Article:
Local newspapers? Good luck. Any opening will attract dozens, if not hundreds, of resumes, and they weren’t known for paying well even when they had steady income from department store advertising and classified advertising.

Want to go freelance? That’s a great gig for the independently wealthy. I cleared $30,000 one year, then had a steady gig yanked out from under me when a news organization shuffled editors.

So you end up with this question: Is The Athletic going to offer a lot of six-figure salaries when they’re not bidding against anyone?

The failure is on the business side. We’re 25 years into the Internet era, and media organizations haven’t figured out a way to deliver ads that are noticeable but not obtrusive. The very biggest newspapers can offer subscriptions, and in some cases like the Post and the Times (or less traditional organizations like ProPublica), they’re worth subscriptions or donations because they provide a valuable public service in the fight against misinformation (cough, TV). I’ve written stories I consider to be important — investigations on U.S. Soccer finances with an eye toward fixing youth soccer, pieces on sexual abuse in Olympic sports, etc. — but I’ve never felt subscribing to sports content was saving democracy.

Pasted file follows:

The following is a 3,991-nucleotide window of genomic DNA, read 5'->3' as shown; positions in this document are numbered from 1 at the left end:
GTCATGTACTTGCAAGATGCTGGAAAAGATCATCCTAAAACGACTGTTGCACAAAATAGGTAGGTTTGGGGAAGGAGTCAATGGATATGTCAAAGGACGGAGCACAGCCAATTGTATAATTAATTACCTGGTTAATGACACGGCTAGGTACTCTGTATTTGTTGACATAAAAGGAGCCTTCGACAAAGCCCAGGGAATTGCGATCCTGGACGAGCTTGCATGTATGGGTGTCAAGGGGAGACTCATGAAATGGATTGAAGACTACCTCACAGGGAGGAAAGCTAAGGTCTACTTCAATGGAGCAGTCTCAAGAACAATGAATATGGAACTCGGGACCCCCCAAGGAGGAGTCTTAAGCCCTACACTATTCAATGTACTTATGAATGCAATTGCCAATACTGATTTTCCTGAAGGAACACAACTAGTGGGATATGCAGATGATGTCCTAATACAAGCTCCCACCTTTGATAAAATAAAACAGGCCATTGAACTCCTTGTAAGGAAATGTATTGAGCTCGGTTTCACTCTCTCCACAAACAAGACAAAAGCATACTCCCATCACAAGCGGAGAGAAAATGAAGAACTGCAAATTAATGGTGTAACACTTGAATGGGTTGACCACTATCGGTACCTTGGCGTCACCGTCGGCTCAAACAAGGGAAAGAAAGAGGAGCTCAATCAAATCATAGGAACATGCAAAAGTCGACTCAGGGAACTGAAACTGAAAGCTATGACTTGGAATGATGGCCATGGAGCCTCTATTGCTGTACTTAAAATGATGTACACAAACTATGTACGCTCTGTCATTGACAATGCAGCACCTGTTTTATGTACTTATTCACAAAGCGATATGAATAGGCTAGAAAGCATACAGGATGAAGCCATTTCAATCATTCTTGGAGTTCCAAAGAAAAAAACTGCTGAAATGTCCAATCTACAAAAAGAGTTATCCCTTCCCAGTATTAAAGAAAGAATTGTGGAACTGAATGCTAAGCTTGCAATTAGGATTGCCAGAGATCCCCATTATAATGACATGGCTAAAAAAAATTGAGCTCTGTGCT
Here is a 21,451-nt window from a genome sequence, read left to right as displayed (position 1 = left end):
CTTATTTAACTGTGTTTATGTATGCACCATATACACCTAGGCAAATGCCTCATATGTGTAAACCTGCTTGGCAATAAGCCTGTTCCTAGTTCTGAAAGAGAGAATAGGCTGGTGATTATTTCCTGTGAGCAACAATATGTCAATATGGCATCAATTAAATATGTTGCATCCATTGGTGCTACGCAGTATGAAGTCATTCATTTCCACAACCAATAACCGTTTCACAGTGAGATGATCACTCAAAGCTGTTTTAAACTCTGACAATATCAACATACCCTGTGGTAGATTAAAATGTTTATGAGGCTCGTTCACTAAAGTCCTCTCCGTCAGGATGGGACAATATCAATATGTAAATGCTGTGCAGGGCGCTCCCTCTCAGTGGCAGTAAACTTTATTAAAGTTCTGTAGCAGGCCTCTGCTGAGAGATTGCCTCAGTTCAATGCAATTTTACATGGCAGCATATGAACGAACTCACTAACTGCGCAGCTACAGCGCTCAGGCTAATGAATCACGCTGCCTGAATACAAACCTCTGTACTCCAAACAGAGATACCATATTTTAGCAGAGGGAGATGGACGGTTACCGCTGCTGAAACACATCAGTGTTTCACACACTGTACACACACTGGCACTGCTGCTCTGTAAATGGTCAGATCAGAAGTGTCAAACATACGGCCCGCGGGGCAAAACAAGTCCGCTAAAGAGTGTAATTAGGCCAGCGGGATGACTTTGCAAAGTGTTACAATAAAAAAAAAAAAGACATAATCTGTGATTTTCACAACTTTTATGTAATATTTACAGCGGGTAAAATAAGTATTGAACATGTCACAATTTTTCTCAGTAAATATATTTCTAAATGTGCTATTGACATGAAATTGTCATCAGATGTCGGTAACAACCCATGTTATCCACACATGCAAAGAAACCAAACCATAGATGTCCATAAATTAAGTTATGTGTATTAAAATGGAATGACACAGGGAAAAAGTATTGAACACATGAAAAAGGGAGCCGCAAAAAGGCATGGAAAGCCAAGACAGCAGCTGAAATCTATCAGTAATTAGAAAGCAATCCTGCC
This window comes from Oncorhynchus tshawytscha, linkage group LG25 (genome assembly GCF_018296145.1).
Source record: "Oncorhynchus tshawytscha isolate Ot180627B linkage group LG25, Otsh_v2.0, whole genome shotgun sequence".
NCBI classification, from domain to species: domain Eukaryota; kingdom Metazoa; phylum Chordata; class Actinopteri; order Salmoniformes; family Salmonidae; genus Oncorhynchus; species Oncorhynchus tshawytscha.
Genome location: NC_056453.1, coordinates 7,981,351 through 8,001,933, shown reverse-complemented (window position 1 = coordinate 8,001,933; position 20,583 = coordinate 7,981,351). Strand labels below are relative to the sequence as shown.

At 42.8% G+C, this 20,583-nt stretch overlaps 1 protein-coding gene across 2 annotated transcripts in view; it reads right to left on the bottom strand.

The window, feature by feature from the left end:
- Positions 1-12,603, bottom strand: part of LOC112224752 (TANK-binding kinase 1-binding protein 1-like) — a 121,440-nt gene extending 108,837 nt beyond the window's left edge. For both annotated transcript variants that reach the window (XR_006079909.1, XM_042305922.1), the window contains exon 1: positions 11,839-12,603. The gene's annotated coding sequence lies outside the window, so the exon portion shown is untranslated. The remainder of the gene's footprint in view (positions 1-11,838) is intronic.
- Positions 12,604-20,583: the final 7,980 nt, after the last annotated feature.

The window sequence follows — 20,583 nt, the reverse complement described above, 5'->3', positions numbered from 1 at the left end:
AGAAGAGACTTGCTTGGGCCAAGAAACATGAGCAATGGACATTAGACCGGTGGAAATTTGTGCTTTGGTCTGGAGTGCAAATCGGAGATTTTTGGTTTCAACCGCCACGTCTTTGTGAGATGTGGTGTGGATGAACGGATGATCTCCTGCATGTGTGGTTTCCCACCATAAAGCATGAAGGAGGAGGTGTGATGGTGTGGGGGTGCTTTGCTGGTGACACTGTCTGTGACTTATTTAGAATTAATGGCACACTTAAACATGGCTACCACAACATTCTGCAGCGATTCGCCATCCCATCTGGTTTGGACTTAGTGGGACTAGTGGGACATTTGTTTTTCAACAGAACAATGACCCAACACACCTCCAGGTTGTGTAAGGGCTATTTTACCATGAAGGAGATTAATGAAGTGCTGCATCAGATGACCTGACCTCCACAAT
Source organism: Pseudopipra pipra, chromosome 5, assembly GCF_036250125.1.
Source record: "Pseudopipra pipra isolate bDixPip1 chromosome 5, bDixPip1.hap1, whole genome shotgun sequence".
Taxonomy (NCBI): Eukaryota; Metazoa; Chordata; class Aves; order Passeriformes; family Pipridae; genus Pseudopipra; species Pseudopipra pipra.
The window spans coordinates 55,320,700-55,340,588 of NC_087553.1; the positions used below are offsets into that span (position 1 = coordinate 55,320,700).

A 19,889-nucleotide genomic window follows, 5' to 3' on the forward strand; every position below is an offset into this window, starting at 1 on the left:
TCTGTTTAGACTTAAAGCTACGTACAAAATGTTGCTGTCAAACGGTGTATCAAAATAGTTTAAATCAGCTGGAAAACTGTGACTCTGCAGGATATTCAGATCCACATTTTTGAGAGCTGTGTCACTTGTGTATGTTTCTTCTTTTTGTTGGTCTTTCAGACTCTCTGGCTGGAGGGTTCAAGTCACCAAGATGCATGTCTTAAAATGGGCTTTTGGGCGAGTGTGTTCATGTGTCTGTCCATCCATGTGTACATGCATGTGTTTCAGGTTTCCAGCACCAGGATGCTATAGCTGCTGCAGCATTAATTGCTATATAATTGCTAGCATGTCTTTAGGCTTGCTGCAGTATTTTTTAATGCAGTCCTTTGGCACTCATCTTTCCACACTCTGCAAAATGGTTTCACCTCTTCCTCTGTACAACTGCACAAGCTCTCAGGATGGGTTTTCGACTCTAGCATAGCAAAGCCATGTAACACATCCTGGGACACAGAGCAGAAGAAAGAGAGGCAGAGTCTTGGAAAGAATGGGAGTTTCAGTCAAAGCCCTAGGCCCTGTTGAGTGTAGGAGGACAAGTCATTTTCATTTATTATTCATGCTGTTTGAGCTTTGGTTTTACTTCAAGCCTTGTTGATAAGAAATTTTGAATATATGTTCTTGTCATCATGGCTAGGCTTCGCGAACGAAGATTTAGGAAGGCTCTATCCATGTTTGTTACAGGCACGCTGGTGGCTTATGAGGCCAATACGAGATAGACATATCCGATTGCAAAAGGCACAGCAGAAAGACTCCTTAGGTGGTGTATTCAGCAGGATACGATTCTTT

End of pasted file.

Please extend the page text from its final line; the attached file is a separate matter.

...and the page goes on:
Some publications/sites are vital reading in a small niche. That’s why I don’t feel guilty about plugging Soccer America, now entering its 50th year as the most vital source of news and analysis in soccer. The Equalizer is also the news org of record in its niche — women’s soccer. The Athletic has the occasional piece I want to read, but so do The Philadelphia Inquirer, The Los Angeles Times, The Oregonian, The Atlanta Journal-Constitution, etc. The Athletic would have to hire a lot of people to get my money.